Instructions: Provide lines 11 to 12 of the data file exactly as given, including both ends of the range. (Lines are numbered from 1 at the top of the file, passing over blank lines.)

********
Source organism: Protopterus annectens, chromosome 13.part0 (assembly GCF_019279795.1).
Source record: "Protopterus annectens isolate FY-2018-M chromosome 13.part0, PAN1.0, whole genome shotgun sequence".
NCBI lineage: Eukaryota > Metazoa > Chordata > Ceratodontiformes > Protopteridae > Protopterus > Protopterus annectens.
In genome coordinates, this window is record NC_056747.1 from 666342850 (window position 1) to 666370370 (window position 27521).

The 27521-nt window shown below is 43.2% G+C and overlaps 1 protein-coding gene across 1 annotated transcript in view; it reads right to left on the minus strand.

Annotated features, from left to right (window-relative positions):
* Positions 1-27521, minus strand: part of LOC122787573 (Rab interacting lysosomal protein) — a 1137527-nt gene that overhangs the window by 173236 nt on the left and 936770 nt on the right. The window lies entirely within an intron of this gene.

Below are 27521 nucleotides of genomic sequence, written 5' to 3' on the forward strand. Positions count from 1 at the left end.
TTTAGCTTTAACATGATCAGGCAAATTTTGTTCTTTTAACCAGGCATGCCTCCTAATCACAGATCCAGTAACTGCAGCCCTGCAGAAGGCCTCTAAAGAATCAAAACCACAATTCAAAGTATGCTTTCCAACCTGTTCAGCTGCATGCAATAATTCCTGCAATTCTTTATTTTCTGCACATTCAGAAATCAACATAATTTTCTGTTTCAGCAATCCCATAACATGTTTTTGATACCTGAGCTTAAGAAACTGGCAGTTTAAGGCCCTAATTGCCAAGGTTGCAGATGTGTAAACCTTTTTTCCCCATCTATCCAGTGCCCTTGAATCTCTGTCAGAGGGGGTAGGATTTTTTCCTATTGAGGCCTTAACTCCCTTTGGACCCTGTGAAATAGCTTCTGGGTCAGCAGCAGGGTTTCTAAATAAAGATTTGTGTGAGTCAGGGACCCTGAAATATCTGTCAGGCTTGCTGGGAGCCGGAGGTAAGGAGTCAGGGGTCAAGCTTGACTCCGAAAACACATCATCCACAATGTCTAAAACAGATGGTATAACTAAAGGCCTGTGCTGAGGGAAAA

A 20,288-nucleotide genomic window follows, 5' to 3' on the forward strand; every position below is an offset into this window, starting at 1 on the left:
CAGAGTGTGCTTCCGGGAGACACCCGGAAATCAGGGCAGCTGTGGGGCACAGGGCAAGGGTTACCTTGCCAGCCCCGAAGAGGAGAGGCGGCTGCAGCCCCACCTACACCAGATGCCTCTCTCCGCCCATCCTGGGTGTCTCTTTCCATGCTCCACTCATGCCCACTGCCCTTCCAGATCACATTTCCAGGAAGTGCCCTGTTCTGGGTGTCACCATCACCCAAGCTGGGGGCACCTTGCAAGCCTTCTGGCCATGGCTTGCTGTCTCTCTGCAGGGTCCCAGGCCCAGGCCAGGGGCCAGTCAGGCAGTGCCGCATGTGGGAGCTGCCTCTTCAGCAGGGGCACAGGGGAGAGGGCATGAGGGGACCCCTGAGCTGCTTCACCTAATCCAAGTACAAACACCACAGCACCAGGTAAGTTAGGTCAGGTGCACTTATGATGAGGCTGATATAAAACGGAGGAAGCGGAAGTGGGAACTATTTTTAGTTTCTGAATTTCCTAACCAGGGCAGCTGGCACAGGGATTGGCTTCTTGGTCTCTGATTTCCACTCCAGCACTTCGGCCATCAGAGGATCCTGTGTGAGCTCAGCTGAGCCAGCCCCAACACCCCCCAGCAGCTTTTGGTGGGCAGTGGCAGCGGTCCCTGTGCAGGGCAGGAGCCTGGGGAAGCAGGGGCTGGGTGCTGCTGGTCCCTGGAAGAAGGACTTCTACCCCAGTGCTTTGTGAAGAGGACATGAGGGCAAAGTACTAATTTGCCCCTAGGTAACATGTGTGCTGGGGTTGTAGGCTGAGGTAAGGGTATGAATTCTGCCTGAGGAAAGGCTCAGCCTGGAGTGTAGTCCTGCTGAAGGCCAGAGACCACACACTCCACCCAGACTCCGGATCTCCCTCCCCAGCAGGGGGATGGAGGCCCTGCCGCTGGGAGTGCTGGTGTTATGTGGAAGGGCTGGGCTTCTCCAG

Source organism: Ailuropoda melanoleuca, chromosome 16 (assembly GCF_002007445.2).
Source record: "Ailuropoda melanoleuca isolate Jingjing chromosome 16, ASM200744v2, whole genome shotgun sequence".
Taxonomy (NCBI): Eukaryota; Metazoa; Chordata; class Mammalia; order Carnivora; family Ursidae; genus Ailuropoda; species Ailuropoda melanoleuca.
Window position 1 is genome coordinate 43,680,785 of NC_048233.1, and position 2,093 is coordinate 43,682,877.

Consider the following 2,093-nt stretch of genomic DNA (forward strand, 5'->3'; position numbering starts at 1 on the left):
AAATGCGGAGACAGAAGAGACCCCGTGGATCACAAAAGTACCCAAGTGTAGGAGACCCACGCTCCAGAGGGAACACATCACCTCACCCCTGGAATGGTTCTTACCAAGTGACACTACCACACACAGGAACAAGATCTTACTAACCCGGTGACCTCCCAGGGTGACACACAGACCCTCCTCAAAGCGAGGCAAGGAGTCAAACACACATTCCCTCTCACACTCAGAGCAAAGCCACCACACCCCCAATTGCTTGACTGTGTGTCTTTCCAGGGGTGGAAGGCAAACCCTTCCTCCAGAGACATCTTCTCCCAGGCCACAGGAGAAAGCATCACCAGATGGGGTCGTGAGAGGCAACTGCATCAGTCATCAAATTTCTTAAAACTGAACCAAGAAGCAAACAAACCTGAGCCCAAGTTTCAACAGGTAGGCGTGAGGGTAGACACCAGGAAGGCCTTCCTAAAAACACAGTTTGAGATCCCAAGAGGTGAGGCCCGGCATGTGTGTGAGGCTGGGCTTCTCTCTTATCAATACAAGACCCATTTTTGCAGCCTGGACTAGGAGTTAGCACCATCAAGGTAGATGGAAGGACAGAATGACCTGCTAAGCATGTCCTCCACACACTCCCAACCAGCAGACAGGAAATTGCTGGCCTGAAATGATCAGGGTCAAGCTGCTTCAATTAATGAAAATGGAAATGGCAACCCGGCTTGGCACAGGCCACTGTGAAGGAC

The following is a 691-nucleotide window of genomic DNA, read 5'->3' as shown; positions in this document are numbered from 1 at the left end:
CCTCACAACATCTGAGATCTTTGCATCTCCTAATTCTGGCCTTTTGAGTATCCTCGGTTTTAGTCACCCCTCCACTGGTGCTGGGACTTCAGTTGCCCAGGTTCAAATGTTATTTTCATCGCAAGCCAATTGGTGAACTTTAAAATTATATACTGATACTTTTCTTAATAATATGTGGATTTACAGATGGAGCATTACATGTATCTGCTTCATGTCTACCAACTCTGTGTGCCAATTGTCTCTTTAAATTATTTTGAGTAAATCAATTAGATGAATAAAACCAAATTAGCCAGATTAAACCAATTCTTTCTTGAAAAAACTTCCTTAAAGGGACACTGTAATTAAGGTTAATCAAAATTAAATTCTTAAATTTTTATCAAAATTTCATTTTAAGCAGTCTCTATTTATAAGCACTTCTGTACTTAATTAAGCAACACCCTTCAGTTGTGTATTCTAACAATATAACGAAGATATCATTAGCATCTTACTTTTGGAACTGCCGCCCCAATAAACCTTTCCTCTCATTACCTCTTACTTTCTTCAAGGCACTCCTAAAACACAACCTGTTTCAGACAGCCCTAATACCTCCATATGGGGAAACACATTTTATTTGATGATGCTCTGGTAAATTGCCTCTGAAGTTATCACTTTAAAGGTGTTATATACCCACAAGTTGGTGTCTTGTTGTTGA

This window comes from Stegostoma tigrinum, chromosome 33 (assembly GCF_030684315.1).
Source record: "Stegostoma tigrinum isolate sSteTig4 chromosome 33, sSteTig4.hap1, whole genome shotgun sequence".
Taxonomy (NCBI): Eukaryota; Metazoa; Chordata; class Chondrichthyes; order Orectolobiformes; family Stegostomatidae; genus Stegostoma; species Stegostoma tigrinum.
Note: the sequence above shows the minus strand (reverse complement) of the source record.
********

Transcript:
CAGAGTGTGCTTCCGGGAGACACCCGGAAATCAGGGCAGCTGTGGGGCACAGGGCAAGGGTTACCTTGCCAGCCCCGAAGAGGAGAGGCGGCTGCAGCCCCACCTACACCAGATGCCTCTCTCCGCCCATCCTGGGTGTCTCTTTCCATGCTCCACTCATGCCCACTGCCCTTCCAGATCACATTTCCAGGAAGTGCCCTGTTCTGGGTGTCACCATCACCCAAGCTGGGGGCACCTTGCAAGCCTTCTGGCCATGGCTTGCTGTCTCTCTGCAGGGTCCCAGGCCCAGGCCAGGGGCCAGTCAGGCAGTGCCGCATGTGGGAGCTGCCTCTTCAGCAGGGGCACAGGGGAGAGGGCATGAGGGGACCCCTGAGCTGCTTCACCTAATCCAAGTACAAACACCACAGCACCAGGTAAGTTAGGTCAGGTGCACTTATGATGAGGCTGATATAAAACGGAGGAAGCGGAAGTGGGAACTATTTTTAGTTTCTGAATTTCCTAACCAGGGCAGCTGGCACAGGGATTGGCTTCTTGGTCTCTGATTTCCACTCCAGCACTTCGGCCATCAGAGGATCCTGTGTGAGCTCAGCTGAGCCAGCCCCAACACCCCCCAGCAGCTTTTGGTGGGCAGTGGCAGCGGTCCCTGTGCAGGGCAGGAGCCTGGGGAAGCAGGGGCTGGGTGCTGCTGGTCCCTGGAAGAAGGACTTCTACCCCAGTGCTTTGTGAAGAGGACATGAGGGCAAAGTACTAATTTGCCCCTAGGTAACATGTGTGCTGGGGTTGTAGGCTGAGGTAAGGGTATGAATTCTGCCTGAGGAAAGGCTCAGCCTGGAGTGTAGTCCTGCTGAAGGCCAGAGACCACACACTCCACCCAGACTCCGGATCTCCCTCCCCAGCAGGGGGATGGAGGCCCTGCCGCTGGGAGTGCTGGTGTTATGTGGAAGGGCTGGGCTTCTCCAG

Source organism: Ailuropoda melanoleuca, chromosome 16 (assembly GCF_002007445.2).